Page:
This is why PHP don't have multiple inheritance

Amit Merchant · January 17, 2019

PHP has evolved greatly as a language over years. From a simple functional scripting language which initially started by Rasmus Lerdorf as his hobby project to supporting object oriented programming features PHP has come a long way. Although, PHP has been implementing and improving features of object oriented programming in its every release, there is this one feature which is missing and I’ve always wondered why it is not there in PHP all these years. Yes, I’m talking about multiple inheritance.

There is a very logical reason why PHP don’t support multiple inheritance. To learn about this, we need to go into the roots of this very concept. Multiple inheritance actually suffers from the Diamond Problem.

The “diamond problem” (sometimes referred to as the “deadly diamond of death”) is an ambiguity that arises when two classes B and C inherit from A, and class D inherits from both B and C. If there is a method in A that B and C have overridden, and D does not override it, then which version of the method does D inherit: that of B, or that of C?

Take this for example by assuming PHP is supporting multiple inheritance.

Diamond Problem in inheritance

Let’s say SuperClass is an abstract class declaring some method and ClassA, ClassB are concrete classes.

<?php

class SuperClass
{
    protected function greet()
    {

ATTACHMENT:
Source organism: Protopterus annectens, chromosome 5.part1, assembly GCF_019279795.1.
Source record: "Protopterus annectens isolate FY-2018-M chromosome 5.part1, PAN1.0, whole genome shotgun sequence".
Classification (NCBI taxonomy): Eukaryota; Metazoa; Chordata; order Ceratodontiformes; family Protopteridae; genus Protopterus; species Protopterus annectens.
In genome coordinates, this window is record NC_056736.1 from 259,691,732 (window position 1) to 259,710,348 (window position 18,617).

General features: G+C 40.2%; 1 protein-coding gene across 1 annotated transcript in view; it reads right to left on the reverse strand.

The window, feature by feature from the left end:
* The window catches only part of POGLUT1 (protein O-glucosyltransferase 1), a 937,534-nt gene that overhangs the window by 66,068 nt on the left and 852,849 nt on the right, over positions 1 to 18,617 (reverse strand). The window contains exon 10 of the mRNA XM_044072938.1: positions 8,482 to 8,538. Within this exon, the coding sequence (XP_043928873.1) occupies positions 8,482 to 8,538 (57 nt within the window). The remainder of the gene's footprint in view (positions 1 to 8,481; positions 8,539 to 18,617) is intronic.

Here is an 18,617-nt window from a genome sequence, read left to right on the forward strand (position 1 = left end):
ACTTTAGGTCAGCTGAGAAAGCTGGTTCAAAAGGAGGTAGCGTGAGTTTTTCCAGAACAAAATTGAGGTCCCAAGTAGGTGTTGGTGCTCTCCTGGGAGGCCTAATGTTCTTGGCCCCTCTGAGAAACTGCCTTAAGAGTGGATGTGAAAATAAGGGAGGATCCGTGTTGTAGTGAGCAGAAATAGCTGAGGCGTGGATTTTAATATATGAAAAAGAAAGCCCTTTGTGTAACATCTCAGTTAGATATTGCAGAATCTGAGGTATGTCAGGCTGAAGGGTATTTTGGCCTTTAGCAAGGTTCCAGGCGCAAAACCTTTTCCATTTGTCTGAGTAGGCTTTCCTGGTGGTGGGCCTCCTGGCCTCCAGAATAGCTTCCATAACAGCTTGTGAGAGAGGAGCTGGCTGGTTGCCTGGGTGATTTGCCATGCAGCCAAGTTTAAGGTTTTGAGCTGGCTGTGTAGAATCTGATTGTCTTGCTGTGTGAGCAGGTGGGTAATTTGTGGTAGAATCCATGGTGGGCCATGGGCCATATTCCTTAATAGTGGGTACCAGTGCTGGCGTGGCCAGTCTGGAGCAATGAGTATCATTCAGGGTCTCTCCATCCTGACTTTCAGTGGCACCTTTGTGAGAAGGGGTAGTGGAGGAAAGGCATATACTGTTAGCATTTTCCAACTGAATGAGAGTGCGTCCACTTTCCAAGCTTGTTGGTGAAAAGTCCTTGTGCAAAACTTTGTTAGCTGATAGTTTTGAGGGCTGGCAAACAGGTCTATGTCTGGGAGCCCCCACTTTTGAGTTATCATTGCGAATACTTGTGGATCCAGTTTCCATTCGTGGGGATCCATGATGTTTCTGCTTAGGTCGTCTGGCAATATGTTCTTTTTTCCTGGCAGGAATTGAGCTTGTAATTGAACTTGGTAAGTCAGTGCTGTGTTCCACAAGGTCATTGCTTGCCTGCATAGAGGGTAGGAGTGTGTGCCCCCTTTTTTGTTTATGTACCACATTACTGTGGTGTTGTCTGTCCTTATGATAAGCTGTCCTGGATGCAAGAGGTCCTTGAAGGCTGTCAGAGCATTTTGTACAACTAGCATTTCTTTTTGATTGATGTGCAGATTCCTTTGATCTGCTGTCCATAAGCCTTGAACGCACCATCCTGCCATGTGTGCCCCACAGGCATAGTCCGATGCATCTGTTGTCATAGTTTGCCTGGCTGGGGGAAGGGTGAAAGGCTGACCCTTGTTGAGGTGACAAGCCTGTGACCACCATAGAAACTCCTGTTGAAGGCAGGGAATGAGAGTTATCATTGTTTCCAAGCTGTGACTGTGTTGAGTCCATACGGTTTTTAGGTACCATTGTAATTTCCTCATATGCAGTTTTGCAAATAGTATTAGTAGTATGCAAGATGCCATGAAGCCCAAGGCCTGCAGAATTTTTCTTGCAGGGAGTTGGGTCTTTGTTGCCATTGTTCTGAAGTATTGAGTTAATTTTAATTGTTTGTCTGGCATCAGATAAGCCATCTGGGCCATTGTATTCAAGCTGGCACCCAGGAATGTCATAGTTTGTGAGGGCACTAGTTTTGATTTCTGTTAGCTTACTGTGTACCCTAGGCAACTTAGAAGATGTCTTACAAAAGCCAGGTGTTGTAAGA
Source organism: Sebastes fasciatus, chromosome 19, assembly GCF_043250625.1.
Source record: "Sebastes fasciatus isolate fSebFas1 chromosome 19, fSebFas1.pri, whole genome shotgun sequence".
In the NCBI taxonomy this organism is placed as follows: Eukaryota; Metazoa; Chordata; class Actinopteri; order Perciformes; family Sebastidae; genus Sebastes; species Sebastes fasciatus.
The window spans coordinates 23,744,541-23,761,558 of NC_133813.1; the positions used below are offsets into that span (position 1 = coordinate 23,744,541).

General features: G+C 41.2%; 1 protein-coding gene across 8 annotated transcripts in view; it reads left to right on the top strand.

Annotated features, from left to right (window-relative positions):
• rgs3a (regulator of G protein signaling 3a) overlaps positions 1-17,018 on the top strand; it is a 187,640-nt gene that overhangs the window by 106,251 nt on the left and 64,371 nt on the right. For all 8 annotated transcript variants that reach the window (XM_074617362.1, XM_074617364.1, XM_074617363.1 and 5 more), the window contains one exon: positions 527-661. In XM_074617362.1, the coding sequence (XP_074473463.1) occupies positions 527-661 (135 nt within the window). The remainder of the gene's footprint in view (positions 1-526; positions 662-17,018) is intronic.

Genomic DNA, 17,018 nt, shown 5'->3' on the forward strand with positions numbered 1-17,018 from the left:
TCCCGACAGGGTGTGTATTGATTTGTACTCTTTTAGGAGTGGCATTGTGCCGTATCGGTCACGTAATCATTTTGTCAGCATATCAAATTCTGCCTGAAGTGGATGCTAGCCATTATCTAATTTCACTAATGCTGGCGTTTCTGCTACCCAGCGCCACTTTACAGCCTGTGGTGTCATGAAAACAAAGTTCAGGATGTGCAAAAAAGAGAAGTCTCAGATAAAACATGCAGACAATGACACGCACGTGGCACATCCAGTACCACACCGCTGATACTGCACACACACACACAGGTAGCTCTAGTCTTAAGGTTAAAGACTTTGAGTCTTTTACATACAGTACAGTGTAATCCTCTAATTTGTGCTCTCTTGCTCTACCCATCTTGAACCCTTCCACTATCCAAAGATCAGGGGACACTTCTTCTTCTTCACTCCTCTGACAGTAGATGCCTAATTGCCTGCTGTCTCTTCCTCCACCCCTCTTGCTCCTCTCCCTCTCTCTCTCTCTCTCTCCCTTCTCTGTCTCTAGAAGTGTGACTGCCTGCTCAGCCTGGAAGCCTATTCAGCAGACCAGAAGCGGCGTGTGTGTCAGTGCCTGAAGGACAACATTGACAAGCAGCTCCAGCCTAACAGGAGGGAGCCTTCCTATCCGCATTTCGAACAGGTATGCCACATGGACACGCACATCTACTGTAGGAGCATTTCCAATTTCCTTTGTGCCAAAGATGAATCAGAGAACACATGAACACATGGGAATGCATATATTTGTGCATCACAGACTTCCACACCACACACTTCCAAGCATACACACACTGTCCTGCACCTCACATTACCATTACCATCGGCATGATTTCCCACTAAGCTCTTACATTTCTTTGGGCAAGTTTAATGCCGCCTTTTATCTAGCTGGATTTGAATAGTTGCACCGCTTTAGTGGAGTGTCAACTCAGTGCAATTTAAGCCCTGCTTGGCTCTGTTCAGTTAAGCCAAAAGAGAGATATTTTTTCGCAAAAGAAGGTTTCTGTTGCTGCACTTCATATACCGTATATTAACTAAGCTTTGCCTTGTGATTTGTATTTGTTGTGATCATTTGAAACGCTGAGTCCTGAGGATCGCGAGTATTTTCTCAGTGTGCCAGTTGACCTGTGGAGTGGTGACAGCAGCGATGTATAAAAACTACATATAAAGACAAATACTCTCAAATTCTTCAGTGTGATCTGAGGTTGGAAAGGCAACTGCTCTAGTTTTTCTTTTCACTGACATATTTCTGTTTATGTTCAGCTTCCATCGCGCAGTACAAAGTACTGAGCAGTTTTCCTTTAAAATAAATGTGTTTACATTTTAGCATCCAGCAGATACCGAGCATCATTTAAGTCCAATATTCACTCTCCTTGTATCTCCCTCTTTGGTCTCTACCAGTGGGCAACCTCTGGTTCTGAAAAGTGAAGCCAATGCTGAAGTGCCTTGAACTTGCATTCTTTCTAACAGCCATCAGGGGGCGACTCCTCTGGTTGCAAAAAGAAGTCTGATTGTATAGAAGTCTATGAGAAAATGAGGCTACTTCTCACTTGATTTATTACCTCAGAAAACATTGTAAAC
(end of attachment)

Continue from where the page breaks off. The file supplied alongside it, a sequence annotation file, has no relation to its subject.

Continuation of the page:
echo "Grandparent";
    }
}

// First Parent class
class ClassA extends SuperClass
{
    protected function greet()
    {
        echo "Parent1";
    }
}
 
// Second Parent class
class ClassB extends SuperClass
{
    protected function greet()
    {
        echo "Parent2";
    }
}
 
class ClassC extends ClassA, ClassB
{
    public function test()
    {
        $c = new self();
        $c->greet();
    }
}

As you can see from the code, on calling the method greet() using object ClassC, it’s impossible for the compiler to decide whether it has to call ClassA’s greet() or ClassB’s greet() method. So, this is to avoid such complications, PHP does not support multiple inheritance.

Mitigation of Diamond problem in PHP

To mitigate such situation, PHP allow classes to implement multiple protocols, called interfaces. Interfaces define methods but do not provide concrete implementations. Interfaces are like abstract base classes that specify method signatures without implementing any behavior.

Nevertheless, even when several interfaces declare the same method signature, as soon as that method is implemented (defined) anywhere in the inheritance chain, it overrides any implementation of that method in the chain above it (in its superclasses). Hence, at any given level in the inheritance chain, there can be at most one implementation of any method. Thus, single-inheritance method implementation does not exhibit the Diamond Problem even with multiple-inheritance of interfaces.

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